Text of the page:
A Beat on the Instep.
A Beat behind.
A Beat on the Instep, and a move behind.
A Beat behind and before.
A Beat above and below.
The same four times.
A Beat on the Ankle.
A beat 4 times on the Ankle, & behind the Heel.
A Beat sidewards, moving forwards.
The same backwards.
The same twice, moving forwards.
The same, moving backwards.

You must observe, that when two Steps terminate both in the same Position, the first moves without any regard to the Position, and it is the last only that must observe the said Position; as the following Examples will demonstrate.

To move the right Foot forwards, and join the left.
To move the right Foot forwards, and inclose in the left behind.

Of simple and compound Steps.

All Steps may be either simple or compound.

A simple Step, is that which is alone, as all those which hitherto demonstrated; and a compound Step, is, where two or more Steps are join'd together by a Line, and which then are to be reputed as one Step only, as will appear by the following Steps.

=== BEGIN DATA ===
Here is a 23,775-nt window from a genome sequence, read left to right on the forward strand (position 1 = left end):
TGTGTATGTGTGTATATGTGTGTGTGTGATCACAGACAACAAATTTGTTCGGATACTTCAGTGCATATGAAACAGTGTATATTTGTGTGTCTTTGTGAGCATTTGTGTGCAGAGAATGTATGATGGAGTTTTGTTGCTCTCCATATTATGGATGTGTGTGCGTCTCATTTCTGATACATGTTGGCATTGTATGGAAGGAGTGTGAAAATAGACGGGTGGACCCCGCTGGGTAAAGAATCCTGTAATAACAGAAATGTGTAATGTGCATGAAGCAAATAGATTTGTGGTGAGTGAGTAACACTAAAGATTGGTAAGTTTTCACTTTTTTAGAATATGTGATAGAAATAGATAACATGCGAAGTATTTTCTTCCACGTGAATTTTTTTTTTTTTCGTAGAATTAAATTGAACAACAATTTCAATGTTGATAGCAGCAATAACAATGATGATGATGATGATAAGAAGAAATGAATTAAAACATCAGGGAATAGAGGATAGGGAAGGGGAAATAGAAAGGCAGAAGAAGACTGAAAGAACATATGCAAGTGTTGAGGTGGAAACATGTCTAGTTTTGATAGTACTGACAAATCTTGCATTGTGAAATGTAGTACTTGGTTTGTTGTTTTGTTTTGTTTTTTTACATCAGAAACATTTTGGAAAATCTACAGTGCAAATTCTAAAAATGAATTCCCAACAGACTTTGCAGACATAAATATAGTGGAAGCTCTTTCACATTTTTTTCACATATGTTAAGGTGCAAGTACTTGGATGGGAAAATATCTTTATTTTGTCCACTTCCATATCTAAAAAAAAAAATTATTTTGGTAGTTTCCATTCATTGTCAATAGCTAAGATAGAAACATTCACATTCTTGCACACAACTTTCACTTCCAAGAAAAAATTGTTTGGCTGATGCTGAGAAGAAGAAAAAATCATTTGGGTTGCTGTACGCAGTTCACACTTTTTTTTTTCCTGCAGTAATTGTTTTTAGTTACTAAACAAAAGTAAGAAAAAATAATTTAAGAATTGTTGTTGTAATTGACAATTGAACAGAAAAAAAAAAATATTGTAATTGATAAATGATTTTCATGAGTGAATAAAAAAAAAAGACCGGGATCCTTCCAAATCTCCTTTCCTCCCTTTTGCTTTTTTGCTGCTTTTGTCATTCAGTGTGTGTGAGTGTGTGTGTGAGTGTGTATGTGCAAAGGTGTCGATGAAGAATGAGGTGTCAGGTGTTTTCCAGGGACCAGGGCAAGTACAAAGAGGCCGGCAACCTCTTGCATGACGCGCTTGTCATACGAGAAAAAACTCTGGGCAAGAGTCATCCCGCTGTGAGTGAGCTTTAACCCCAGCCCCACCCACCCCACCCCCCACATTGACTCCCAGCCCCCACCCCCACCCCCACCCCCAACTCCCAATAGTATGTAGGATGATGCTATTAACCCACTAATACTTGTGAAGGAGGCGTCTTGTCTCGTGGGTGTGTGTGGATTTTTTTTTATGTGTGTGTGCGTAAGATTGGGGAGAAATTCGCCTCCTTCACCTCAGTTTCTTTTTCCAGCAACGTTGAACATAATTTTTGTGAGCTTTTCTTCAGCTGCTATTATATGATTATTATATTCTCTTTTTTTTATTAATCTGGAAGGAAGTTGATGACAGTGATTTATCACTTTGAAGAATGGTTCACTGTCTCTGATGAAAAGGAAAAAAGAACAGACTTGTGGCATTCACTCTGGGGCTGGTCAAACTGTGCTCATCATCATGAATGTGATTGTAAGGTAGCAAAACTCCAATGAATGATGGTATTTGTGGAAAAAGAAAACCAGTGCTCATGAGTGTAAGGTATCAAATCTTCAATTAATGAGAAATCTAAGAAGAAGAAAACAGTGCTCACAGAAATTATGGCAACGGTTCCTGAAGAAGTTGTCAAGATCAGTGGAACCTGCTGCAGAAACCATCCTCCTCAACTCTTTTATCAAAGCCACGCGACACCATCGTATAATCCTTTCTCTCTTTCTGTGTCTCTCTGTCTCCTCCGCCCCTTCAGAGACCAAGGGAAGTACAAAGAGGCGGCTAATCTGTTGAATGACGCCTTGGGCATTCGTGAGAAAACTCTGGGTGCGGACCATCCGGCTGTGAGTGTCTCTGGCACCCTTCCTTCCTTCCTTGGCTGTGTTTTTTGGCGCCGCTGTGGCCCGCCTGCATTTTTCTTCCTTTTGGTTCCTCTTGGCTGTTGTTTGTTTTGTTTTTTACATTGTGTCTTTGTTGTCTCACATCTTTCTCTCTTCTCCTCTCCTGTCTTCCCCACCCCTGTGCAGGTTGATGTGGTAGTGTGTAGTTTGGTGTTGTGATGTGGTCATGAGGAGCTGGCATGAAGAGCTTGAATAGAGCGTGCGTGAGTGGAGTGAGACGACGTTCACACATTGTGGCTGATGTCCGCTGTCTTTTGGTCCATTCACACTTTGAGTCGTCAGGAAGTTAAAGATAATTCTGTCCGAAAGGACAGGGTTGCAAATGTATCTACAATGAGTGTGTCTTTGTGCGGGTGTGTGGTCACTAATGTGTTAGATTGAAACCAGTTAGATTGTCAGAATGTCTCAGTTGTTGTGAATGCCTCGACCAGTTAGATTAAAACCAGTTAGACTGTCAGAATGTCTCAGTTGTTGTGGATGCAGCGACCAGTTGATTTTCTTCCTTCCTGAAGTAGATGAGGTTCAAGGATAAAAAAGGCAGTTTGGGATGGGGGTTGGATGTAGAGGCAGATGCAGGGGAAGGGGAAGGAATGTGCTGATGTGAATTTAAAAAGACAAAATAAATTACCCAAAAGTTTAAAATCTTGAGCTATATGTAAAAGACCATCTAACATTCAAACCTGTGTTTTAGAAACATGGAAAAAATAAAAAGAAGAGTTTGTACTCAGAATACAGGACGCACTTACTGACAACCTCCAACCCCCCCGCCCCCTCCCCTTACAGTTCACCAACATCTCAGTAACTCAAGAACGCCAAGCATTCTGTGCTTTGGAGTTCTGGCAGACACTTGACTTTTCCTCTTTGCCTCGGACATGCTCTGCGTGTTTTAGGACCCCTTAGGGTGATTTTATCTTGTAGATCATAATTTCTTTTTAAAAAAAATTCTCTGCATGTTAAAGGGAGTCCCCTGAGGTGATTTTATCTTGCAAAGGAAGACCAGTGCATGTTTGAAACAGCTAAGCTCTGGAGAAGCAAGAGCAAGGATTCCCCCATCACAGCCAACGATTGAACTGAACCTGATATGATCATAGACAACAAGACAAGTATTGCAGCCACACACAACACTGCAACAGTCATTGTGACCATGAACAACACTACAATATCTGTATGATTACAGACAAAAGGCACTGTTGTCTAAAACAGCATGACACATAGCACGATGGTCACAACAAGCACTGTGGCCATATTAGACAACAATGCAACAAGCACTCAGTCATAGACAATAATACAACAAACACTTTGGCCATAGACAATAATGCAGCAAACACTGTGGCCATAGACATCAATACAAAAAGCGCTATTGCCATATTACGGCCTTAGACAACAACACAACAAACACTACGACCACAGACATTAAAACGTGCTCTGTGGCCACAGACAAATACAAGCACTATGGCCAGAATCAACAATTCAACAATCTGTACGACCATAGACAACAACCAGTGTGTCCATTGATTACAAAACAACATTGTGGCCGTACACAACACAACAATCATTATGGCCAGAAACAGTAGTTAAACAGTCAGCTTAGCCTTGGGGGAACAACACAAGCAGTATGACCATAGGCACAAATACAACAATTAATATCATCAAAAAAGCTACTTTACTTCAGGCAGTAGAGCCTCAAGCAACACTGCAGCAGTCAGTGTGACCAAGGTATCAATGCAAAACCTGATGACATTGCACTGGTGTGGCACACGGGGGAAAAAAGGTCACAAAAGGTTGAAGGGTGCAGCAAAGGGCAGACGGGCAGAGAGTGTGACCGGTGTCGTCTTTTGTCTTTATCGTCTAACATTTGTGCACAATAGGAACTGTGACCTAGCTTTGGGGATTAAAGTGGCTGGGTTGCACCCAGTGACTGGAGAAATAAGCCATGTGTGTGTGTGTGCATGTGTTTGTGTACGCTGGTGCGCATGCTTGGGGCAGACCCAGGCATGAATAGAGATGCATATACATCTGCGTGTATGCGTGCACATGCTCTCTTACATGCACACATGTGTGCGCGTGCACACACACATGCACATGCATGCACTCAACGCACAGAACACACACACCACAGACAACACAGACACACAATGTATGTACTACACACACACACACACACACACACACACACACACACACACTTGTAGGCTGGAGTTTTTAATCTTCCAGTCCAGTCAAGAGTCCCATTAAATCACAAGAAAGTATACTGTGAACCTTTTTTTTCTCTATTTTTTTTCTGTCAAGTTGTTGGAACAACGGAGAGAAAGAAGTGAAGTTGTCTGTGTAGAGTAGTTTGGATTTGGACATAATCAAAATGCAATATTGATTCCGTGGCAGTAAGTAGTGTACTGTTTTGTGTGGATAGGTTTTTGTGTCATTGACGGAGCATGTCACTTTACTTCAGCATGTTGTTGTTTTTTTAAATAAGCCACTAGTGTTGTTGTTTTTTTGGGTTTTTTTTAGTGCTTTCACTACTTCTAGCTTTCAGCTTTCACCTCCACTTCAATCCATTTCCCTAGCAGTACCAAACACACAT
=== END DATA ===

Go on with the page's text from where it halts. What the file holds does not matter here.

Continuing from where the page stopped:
To practise more easily what has already been taught and demonstrated, you may make Use of the following Tables; where you will find all or the greatest Part of the Steps us'd in Dancing, whether with one Foot, or the other, forwards, backwards, sideways, or turning, as well upon streight Lines, as diametrical.

The Tables.

1. Of Courant Movements.
2. Of half Coupee's.
3. Of Coupee's.
4. Of Bouree's, or Fleurets.
5. Of Bounds, or Tacs.
6. Of Contretemps, or compos'd Hops.
7. Of Chassee's, or Drives.
8. Of Siffonne's, or Cross-Leaps.
9. Of Pirouettes.
10. Of Capers, and Half-Capers.
11. Of Entre-chats, or Cross-Capers.
12. Of Waving Steps.
13. A Supplement.

You must observe, that each Square contains only one Step, which I have writ down twice, to the end to shew, that what is perform'd with one Foot, may also be perform'd with the other.

An Explanation of the Steps contain'd in each Square, is also writ down with them; and whereas some of the Words and Terms are abbreviated for want of Room, I have put down here a short Explanation of them.

forw.----------------------forwards.
bacw.-------------------backwards.
sidw.-----------------------sideways.
sl.--------------------------------slide.
cro.---------------------------cross'd.
op.-------------------------------open.
qr.-------------------- quarter Turn.